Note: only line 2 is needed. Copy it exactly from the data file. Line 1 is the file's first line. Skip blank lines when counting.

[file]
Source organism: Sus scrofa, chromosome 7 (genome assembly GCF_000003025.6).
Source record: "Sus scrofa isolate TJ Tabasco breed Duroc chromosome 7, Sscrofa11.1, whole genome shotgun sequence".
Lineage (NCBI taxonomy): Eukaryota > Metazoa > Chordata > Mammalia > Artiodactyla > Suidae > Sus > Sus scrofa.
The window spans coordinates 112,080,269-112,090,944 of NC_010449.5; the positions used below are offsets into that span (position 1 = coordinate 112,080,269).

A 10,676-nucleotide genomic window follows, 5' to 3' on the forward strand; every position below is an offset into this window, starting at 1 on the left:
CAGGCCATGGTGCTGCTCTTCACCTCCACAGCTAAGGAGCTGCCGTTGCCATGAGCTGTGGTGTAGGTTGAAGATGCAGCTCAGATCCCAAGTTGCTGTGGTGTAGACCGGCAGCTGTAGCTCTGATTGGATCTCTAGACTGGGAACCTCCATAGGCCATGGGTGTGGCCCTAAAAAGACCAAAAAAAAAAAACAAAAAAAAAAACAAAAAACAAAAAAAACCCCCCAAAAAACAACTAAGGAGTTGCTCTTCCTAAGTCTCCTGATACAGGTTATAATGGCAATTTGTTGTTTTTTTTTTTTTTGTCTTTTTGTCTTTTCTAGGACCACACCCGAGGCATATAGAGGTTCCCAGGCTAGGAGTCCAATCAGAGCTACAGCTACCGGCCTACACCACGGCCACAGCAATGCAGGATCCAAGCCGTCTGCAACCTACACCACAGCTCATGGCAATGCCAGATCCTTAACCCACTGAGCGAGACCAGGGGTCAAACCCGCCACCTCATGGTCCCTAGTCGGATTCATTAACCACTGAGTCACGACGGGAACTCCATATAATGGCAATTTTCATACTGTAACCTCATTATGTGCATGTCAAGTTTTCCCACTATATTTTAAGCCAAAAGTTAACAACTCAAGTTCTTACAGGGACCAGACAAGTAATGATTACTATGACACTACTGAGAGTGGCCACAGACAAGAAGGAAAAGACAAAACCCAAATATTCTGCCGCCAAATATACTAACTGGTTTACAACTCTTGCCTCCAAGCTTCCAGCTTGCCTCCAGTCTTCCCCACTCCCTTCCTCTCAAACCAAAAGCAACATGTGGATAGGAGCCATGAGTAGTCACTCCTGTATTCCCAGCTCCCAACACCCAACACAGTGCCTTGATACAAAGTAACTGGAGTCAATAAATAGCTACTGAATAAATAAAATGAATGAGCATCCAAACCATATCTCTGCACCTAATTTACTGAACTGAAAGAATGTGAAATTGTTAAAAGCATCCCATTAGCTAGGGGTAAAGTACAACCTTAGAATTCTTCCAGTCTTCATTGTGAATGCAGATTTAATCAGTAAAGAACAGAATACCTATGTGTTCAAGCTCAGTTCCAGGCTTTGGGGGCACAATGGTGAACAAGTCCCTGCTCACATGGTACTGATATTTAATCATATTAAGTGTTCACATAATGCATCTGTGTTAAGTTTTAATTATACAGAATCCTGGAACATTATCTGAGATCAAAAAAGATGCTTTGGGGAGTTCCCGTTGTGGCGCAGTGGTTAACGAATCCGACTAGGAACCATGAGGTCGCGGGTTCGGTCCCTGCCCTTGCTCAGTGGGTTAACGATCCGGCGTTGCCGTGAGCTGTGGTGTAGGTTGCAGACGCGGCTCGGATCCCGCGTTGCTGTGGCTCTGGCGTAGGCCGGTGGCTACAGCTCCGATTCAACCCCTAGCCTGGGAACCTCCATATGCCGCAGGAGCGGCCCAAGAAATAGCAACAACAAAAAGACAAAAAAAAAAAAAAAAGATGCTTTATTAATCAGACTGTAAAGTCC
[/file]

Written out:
Source record: "Sus scrofa isolate TJ Tabasco breed Duroc chromosome 7, Sscrofa11.1, whole genome shotgun sequence".